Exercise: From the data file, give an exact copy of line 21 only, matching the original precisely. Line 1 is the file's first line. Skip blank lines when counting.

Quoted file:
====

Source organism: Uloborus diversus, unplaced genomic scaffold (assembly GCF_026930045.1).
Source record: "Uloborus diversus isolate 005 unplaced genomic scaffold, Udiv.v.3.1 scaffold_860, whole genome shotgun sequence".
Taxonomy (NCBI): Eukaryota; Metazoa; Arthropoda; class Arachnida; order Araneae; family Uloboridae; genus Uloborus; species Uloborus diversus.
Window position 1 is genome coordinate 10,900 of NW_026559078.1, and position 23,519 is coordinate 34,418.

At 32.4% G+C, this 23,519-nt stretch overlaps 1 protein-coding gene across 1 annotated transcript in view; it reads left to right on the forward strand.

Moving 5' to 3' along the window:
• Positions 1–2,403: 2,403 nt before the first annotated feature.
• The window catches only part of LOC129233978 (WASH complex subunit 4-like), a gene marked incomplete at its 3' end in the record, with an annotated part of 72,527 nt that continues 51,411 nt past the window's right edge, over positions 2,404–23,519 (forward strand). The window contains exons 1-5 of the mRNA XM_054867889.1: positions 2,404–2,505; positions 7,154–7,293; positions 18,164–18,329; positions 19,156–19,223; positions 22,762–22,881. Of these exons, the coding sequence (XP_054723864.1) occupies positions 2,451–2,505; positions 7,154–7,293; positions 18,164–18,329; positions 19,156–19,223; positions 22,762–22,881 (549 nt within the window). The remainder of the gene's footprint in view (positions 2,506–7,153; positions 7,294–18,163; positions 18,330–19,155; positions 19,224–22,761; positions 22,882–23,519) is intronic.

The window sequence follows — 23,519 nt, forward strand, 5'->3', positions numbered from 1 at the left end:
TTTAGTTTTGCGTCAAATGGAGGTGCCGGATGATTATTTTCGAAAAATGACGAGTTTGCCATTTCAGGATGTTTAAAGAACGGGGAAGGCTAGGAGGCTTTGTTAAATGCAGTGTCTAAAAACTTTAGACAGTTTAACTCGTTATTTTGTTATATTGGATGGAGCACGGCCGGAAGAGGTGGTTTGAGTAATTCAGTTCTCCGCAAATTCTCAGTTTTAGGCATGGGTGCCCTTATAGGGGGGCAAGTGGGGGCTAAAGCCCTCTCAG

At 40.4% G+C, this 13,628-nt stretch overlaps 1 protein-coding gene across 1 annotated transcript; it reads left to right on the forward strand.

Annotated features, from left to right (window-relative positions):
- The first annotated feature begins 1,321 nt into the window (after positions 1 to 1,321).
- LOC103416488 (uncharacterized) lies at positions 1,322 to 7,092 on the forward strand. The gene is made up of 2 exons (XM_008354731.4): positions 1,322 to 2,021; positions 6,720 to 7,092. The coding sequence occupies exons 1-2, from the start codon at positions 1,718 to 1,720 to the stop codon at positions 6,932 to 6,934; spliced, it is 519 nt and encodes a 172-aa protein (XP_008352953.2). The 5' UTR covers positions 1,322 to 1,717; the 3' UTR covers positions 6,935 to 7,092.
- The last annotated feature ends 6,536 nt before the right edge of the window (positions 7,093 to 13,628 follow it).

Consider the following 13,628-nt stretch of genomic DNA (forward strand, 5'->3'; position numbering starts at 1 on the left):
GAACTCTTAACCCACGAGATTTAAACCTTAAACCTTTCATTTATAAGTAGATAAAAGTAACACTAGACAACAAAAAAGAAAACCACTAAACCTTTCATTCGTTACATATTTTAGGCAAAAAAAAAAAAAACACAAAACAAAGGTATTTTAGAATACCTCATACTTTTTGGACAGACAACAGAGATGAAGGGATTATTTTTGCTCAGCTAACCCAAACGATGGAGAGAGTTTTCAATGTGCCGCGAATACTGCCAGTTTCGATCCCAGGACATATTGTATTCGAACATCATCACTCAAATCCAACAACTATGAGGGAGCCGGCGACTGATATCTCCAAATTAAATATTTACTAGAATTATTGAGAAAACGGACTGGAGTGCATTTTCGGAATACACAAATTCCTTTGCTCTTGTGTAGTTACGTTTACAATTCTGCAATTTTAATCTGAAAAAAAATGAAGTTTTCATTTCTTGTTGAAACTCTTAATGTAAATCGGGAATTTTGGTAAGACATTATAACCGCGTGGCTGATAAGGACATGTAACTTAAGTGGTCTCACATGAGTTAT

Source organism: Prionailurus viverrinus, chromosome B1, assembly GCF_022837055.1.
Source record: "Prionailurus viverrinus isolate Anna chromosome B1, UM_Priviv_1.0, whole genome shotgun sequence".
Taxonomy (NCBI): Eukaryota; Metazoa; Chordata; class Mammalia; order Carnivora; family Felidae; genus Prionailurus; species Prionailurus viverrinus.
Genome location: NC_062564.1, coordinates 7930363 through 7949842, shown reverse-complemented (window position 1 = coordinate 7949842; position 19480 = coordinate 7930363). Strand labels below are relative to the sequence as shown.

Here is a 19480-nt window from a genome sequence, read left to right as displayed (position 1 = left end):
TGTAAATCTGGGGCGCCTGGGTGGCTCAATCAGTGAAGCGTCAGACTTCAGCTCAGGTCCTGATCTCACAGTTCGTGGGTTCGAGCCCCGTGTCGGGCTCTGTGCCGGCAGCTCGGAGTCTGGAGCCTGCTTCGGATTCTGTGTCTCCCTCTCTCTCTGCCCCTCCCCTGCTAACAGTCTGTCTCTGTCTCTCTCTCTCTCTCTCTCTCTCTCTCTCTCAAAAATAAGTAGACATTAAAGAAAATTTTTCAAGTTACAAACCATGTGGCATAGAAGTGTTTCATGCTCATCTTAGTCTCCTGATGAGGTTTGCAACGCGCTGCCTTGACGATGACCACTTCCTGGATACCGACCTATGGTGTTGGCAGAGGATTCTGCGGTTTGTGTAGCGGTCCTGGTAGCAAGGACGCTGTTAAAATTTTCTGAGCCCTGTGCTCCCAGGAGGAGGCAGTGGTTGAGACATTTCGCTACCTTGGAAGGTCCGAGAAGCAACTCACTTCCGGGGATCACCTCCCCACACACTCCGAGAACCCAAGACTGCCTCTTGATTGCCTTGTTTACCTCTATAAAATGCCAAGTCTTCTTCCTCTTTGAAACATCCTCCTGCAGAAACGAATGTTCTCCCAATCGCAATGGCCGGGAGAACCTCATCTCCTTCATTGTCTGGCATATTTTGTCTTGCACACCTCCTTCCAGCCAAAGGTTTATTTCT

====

Genome location: NC_062564.1, coordinates 7930363 through 7949842, shown reverse-complemented (window position 1 = coordinate 7949842; position 19480 = coordinate 7930363). Strand labels below are relative to the sequence as shown.